Known as the first hijabi weightlifter in the Gulf and the first Arab woman to compete in Crossfit, Amna Al Haddad has been elevated to an inspirational icon for Muslim women and aspiring athletes.
The 27-year-old Emirati started off her journey as a fitness blogger and a full-time journalist for a local newspaper, but quickly realised that her passion didn’t stop at writing about it.
“I used to work for a newspaper in the past, and I noticed that my passion is actually sports and it’s not being a full-time journalist. So I decided to quit my job and pursue sports full-time, but I had absolutely no plans on how to go about it,” Amna Al Haddad told Sport360.
It was a bold decision on her part, but the weightlifter made it work for her with her constant hard work and dedication.
As the first hijabi weightlifter in the Gulf, Amna Al Haddad had to face many obstacles because of her headscarf and held the media responsible for making the hijab the most politically-charged article of clothing.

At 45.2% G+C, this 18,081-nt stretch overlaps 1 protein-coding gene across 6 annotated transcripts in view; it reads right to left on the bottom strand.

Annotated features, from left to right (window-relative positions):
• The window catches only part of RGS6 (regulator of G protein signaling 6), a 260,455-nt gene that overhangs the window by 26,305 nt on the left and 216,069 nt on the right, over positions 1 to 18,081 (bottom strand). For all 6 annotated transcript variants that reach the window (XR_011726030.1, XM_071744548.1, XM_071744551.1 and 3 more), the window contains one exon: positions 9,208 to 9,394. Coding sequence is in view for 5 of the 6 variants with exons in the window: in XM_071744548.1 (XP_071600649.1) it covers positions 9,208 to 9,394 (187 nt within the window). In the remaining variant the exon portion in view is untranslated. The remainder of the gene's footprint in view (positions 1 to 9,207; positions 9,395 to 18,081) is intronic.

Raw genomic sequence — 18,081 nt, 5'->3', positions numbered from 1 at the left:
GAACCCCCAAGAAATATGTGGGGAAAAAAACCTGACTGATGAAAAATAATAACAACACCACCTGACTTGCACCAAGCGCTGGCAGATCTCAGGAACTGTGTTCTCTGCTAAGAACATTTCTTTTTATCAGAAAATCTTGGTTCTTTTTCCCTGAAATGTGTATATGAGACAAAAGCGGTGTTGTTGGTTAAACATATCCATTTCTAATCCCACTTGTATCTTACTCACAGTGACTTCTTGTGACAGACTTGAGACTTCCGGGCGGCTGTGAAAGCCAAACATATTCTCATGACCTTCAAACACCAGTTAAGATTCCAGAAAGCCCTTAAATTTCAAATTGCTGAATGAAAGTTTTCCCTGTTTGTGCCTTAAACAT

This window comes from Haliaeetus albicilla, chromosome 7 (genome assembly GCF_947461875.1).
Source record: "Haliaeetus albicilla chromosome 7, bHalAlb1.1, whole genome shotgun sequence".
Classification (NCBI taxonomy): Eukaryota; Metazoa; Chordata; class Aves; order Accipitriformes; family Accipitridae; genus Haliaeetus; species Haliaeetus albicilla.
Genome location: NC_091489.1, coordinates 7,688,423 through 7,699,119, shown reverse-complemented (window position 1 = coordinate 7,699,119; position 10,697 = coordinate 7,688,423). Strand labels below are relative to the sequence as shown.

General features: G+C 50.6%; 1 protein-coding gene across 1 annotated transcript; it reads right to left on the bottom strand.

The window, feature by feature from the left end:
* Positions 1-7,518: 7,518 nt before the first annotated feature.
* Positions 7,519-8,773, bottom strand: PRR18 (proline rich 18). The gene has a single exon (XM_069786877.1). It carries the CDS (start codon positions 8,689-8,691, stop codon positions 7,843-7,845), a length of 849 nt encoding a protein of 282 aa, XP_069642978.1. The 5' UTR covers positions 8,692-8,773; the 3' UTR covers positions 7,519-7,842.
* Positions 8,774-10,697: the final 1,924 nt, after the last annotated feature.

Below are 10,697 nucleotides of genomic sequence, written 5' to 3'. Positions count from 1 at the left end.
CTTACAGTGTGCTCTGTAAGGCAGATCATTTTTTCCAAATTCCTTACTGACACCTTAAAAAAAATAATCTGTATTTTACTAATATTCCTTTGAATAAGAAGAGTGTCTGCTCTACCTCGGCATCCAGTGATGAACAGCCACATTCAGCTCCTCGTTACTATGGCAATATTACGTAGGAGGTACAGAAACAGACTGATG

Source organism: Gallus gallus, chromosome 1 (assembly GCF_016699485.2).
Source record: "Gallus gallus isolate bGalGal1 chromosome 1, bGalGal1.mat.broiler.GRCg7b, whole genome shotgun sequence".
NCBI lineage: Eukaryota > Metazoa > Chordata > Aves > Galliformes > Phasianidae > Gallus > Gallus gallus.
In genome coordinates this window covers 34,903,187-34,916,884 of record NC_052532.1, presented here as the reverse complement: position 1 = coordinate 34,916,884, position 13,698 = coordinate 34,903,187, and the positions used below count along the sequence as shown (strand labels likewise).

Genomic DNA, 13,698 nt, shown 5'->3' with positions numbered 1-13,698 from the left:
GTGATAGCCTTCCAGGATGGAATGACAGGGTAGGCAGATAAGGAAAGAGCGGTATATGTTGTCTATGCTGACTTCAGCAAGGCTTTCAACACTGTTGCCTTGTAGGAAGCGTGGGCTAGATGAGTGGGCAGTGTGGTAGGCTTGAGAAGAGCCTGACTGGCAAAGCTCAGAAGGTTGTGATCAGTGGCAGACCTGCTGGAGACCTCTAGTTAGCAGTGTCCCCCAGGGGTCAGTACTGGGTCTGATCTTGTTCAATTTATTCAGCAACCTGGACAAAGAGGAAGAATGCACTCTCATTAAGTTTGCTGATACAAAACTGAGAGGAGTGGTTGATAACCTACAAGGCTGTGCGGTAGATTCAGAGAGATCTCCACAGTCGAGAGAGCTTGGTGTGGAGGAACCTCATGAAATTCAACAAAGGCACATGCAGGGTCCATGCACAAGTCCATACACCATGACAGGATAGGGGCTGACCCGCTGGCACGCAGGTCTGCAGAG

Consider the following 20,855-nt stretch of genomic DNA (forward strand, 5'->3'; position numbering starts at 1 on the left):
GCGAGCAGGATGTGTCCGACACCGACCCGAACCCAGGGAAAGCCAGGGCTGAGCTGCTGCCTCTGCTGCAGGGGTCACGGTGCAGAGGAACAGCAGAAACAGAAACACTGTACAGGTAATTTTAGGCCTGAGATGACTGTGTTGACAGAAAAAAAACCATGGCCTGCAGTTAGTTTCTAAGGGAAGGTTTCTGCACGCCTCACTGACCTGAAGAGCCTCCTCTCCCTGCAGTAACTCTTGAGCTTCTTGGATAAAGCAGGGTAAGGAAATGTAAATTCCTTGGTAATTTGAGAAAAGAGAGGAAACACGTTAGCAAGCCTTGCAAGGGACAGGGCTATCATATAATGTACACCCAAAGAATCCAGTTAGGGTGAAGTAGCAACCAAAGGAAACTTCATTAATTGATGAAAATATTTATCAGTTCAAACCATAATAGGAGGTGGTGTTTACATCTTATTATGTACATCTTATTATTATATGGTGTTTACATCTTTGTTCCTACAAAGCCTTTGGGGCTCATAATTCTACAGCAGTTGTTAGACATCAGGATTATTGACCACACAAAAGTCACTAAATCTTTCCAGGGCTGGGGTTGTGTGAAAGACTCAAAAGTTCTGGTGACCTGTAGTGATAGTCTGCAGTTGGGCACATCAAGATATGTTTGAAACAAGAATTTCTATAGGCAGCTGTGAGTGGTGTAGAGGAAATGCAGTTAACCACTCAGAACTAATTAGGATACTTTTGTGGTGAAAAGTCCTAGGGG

She said, “You see, the thing with hijab and sports is that, it is a very new concept. But I am not a big fan of how the media is portraying the situation, because it is just an extension of who I am, it is not who I am. The hijab is part of what I do, it is part of who I am and it is part of my religion, it is not everything that I am.”
Amna Al Haddad is one of the success stories of the UAE, who reached her goals purely through her own efforts and without being handed anything.
As a proud Emirati, Amna Al Haddad aims to represent UAE on bigger platforms and hopes to promote health and fitness, not only among women, but everyone.
Legendary sprinter Usain Bolt has addressed the topic of Jamaican team-mate Nesta Carter's positive drug test that saw Bolt stripped of a ninth Olympic gold.
Bolt admits that he holds no grudges against Carter, whose tested samples from 2008 were found to contain traces of banned substance methylhexaneamine.
In an interview with CNN World Sport's Amanda Davies, Bolt said: “I haven’t spoken to him. But I have no hard feelings."
The Jamaican sprinter also exclaimed that he is not worried about being stripped of more relay medals.
"I’m not worried about that. If I lose all of my relay Gold medals, for me I did what I had to do with my personal goals and that’s what counts," said Bolt.